Washington--In a move that could speed passage of a national youth-service bill, Senator Sam Nunn of Georgia last week softened his proposal that military or community service be required as a condition for receiving federal financial aid for college.
In the second of a series of hearings before the Senate Labor and Human Resources Committee, Mr. Nunn defended his proposed “citizenship and national service act,” which would offer vouchers for college tuition, job training, or housing to young people who completed a period of military or community service after graduating from high school.
But he added that it was meant “to be a conceptual starting point” and said he welcomed “suggestions and constructive criticism” from members of the committee.
Eight bills proposing some form of national youth service have been introduced in the Senate, and a majority of the Labor and Human Resources Committee’s membership has sponsored one or more of the measures--including its chairman, Edward M. Kennedy, Democrat of Massachusetts.
Mr. Nunn’s bill has attracted the most controversy, however, because of a provision that would require students to perform national service in order to receive education assistance.
The plan was designed to eventually replace existing federal student grant and loan programs for those able to serve.
Stakes for Low-Income Students
The Georgia Democrat has argued that his proposed voucher system--offering $10,000 for each year of community service and $12,000 per year for military service--would open doors for low-income students unlikely to be able to afford college otherwise.
Because the offer is more attractive than existing federal aid programs, Mr. Nunn maintains, funds now available for grants and loans could eventually be rerouted to help pay for the youth-service program.
He reasons that, because students would earn their vouchers and would not be required to pay them back, such a shift would also help eliminate skyrocketing loan-default rates, which have increased by 700 percent since 1981.
The proposal has drawn strong criticism, however, from higher-education officials, who see in it the prospect of further cuts in federal tuition-assistance programs.
College officials also point out that Mr. Nunn’s plan would put an unfair burden of service on poorer students, since those from wealthy families would be able to pay their own college costs, thus avoiding the service requirement.
In his testimony before the committee last week, Mr. Nunn repeatedly emphasized that, for the many students who would be exempt from the volunteer requirement, existing federal aid programs should not be fully replaced by a youth-service plan.
Those exempt would include disabled students, individuals with “family obligations or other extenuating circumstances, such as financial hardship, or those who are willing to serve but cannot be placed in an appropriate position,” Mr. Nunn said.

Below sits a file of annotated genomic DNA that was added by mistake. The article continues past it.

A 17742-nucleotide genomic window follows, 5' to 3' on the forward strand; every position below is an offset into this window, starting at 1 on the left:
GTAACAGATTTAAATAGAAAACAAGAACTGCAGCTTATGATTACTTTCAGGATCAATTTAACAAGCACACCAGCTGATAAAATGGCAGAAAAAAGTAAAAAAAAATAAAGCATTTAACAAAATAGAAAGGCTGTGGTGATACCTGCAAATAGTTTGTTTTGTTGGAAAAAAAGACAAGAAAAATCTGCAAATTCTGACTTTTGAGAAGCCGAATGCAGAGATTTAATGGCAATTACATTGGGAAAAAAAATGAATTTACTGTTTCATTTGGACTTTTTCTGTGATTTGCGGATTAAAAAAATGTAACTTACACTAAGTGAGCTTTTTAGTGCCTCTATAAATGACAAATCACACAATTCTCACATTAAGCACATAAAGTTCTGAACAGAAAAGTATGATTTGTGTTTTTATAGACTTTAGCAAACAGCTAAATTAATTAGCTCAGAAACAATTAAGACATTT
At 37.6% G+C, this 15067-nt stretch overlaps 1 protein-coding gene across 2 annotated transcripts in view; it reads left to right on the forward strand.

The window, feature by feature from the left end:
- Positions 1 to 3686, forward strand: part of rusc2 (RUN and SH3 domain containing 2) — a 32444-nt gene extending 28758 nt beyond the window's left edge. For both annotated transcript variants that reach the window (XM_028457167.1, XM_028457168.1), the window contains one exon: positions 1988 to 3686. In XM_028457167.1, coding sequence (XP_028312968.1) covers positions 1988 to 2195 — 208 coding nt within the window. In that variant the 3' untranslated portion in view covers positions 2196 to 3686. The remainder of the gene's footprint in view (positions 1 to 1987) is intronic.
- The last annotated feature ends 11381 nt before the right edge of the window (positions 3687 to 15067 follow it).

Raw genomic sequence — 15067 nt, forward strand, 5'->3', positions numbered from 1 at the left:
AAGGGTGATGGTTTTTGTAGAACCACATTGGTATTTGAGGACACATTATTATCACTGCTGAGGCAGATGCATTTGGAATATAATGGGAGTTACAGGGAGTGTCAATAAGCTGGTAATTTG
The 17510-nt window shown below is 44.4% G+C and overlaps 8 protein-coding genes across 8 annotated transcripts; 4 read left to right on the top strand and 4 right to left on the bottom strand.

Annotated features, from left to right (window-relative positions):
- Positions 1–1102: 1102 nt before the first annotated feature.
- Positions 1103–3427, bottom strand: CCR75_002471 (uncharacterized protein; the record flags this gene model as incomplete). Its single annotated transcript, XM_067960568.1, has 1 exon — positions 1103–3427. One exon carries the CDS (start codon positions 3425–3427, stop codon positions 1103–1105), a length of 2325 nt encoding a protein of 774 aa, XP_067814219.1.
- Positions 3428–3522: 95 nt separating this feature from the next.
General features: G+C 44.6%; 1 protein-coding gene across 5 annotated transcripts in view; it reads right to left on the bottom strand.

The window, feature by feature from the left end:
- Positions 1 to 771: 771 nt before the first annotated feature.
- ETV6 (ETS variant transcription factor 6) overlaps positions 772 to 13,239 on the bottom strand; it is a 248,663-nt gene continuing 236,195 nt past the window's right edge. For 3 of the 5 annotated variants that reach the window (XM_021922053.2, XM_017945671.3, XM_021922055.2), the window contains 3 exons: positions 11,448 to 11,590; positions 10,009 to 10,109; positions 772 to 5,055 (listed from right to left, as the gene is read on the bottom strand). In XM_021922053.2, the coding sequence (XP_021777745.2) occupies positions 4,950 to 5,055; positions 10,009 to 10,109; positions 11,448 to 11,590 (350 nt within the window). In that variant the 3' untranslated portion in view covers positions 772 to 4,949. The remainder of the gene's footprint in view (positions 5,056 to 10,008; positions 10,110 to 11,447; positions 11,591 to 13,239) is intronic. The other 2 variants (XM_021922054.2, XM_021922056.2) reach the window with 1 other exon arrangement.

Limited Number of Slots
He also argued that the Citizens Corps created by the bill should have a limited number of slots--from 750,000 to 1 million--and that students who did not win a position could still apply for federal grants or loans.
“The only student I can imagine who will fare worse if [the legislation] is enacted is an able-bodied 18- or 19-year-old with no extenuating financial or family circumstances, who simply refuses to perform any service at all,” Mr. Nunn said.
However, Senator Kennedy, citing Education Department statistics indicating that about 6 million students received federal aid in 1987, pointed out that, if a limit were placed on the number allowed to perform community service, a majority of those who need aid would be forced to rely on existing programs.
In a further compromise, Mr. Nunn suggested that his bill be tested in pilot form before beginning its phase-in period. “It would be wise to fly before we buy,” he said.
He also noted that his bill could be combined with a measure introduced by another committee member, Senator Barbara Mikulski, Democrat of Maryland. The Mikulski bill is also co-sponsored by Mr. Nunn.
Ms. Mikulski’s youth-service proposal is fashioned after the National Guard, in that students would be able to perform their service working part time on weekends or during the summer, earning vouchers as they go for education, training, or housing.
It has been offered, however, as an alternative to federal aid and would not replace any existing programs.
Committee aides noted that because Mr. Kennedy has decided to debate the issue before the full committee, it is likely that a compromise bill combining features of all of the proposals will emerge.
“Senator Nunn is a smart man,” said one aide. “He could see that there was an enormous amount of opposition to parts of his bill, and that it was focusing the debate on the more negative aspects of national youth service, rather than the positive.”
A hearing on the issue was scheduled for this week in Boston, and aides said they expected two more to be held in April.
A version of this article appeared in the March 22, 1989 edition of Education Week as Nunn Softens Call for Linking Student Aid, Youth Service